Publishers understand there are difficulties in managing a market. They have to deal with venues, weather, stall-holders, parking and other influences. Publishers want clear communication.. advise changes as early as possible. One very helpful market leaves a recorded message on their phone each weekend.. great idea.
We have a very long list of markets that continually change their operating conditions without updating publishers. There appears to be the assumption that if a change is posted on social media that is letting everyone know. Sorry, it is not.
We are happy to publish market advertising (free) but, in return for accurate information.
Dates & Times
Market listings have their dates set to ‘auto-pilot’ which means they automatically update throughout the year.
- Fixed date (2019-01-01 = January 1st, 2019)
- Daily / Weekly (Monday to Sunday)
- Monthly (1st Day of month).
Common market dates are a frequency = First Saturday of the month, Weekly on a Saturday, Daily (tick actual days). Our system knows every date and combination up to 2039 and correctly shows the next market based on its flagged date.
We do this because it’s impossible to manually change the date of every recurring event in our system. But, it’s open to issues, like when an event changes, is cancelled or ceases to operate. If we are not informed of the change, the listing continues to automatically update until when it is next manually checked (annual).
We also have Internal Reminders for other date anomalies (there are many). We remind ourselves to change dates for special occasions like: occurs every month except January.
Times, can be a nightmare. Daylight Saving and Seasonal Changes. When editors are flat-out trying to keep up, another ‘time’ change can be hard to swallow, specially when its now 12.30pm close, not 1pm.
Which leads onto markets that close earlier than the published time.. maybe it’s a quiet business day, the weather might be bad, all sorts of reasons lead to “let’s close early”. The decision is often self-centred without considering it’s customers. We get mail every Monday saying: we drove all the way there only to find it closed/packing up.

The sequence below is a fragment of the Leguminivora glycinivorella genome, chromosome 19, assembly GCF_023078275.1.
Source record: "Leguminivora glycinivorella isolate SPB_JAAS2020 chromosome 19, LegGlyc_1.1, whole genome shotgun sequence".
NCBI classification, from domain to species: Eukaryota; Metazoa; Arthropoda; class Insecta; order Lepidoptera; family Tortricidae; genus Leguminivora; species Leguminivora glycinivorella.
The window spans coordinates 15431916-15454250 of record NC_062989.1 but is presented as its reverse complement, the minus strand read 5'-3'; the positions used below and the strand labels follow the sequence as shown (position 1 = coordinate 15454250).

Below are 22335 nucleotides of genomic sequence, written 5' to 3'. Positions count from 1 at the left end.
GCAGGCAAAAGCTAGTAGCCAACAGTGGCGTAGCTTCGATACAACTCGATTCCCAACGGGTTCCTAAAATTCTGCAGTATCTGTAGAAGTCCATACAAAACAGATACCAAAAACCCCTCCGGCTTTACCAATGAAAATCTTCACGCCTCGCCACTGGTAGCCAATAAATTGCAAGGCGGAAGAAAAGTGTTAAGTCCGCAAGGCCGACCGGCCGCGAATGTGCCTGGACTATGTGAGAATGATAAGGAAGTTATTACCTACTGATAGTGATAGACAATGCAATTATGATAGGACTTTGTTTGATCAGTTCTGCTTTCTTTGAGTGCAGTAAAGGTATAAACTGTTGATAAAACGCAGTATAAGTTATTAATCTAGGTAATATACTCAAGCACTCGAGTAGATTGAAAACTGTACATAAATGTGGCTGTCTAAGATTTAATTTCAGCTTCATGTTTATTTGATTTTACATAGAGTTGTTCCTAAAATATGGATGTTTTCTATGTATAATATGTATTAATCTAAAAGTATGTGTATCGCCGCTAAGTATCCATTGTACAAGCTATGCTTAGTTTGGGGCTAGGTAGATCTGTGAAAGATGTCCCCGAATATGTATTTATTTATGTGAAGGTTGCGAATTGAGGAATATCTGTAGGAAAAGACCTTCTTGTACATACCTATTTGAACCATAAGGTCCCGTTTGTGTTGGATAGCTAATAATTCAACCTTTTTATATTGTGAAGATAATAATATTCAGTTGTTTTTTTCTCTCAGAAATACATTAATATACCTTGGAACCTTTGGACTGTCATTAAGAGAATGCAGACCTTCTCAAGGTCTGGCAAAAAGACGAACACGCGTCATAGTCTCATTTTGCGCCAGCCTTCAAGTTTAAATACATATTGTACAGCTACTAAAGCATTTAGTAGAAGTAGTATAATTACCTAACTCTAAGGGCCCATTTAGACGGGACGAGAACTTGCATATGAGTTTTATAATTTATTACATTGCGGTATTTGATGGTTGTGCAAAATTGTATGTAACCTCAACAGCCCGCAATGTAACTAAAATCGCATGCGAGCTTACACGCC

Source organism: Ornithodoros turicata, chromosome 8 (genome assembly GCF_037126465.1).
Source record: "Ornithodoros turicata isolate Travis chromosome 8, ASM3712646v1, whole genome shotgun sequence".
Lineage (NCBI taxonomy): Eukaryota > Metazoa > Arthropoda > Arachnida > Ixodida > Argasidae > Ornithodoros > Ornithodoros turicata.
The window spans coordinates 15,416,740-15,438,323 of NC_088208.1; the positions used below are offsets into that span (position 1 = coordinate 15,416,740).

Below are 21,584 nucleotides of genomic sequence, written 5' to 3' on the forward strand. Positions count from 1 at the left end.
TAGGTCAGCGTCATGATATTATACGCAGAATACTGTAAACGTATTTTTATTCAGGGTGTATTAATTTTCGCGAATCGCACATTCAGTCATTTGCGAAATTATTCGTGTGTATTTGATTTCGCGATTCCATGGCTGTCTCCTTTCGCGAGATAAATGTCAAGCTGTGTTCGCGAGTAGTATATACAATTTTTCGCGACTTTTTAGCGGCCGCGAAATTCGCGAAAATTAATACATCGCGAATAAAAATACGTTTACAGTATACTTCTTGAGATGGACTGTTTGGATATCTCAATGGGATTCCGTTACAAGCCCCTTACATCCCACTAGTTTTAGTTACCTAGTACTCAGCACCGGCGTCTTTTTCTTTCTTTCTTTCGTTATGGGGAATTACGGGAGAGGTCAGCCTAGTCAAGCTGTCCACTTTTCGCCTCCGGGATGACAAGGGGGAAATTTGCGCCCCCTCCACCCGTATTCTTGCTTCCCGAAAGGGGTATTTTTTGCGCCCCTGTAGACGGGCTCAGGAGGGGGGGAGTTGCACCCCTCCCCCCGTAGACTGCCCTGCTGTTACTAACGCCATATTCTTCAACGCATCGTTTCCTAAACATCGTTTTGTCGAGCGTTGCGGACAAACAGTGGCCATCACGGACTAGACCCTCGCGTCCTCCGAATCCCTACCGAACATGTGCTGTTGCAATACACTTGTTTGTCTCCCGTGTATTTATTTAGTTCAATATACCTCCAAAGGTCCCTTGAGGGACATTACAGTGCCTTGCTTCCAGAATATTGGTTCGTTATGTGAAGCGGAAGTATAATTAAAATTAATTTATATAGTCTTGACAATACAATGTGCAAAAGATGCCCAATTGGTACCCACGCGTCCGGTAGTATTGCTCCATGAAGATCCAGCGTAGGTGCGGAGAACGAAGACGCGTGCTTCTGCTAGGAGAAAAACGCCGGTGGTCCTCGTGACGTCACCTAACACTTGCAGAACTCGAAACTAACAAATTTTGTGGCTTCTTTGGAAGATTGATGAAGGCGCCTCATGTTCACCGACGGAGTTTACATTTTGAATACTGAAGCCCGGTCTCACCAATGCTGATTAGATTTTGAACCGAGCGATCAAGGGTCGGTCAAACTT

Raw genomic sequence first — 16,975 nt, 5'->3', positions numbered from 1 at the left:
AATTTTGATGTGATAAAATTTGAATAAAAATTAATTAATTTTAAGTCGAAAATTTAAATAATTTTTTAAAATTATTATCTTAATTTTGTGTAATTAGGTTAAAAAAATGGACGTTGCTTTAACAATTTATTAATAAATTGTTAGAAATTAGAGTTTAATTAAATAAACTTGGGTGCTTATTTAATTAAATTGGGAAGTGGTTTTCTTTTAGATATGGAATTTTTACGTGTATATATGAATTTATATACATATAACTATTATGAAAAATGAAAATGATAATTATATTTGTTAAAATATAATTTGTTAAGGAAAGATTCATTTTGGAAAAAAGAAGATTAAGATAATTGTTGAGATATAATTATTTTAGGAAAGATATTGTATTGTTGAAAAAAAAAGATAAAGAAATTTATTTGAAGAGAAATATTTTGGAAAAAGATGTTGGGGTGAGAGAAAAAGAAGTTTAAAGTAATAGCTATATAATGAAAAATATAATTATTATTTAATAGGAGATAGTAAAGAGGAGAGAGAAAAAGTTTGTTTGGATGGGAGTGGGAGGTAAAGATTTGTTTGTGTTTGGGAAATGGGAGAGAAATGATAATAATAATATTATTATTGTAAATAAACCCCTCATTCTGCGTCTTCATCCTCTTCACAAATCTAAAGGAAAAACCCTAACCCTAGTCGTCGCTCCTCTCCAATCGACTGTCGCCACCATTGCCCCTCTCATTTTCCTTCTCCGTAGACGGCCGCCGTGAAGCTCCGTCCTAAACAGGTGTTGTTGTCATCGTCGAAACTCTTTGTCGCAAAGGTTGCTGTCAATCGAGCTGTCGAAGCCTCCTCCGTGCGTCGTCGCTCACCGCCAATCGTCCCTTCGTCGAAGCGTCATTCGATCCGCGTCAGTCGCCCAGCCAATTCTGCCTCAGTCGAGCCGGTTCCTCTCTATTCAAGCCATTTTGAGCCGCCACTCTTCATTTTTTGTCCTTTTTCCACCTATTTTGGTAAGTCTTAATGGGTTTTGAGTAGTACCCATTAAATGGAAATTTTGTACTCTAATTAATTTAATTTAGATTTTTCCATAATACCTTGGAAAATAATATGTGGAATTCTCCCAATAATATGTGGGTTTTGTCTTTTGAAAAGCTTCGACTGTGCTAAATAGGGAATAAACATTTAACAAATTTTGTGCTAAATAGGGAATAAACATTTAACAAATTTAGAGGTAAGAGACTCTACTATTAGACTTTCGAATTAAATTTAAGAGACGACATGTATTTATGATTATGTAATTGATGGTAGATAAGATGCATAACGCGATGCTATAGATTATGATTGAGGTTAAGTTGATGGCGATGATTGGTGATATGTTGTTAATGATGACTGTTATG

Probably the hardest one for a publisher, is the market that closes down. Little consideration is ever given to cancel advertising. Organisers move on and simply forget.
Which leads to Market Associations.. mainly farmers’ markets. The associations work damn hard but are often poor at marketing and internet publishing. We find it difficult to tell our readers to confirm event information when advertisers’ web sites have out of date information.
So, all in all, we are saying ‘communicate with publishers’. Most operators do, and are very appreciative of the advertising. If publishers’ have incorrect information, then so do readers.
Next gripe, (it’s becoming that way) is the items for sale. If it’s a ‘farmers’ market, then the person behind the stall should be the farmer or at least a relative. WhiteHat best explains Farmers’ Markets plus food miles. Then there are ‘artisan’ markets where the person behind the stall should be the person who made, designed or crafted the items for sale… an Asian lady selling items with Made in China labels does not cut it.. sorry.
How to Update A Market Listing
Easy.. go to the market listing page and find an Update This Information button or link. There is both on EVERY page we publish or access the publishers’ contact page.
These experiences have led us to introduce a disclaimer to protect us and our readers.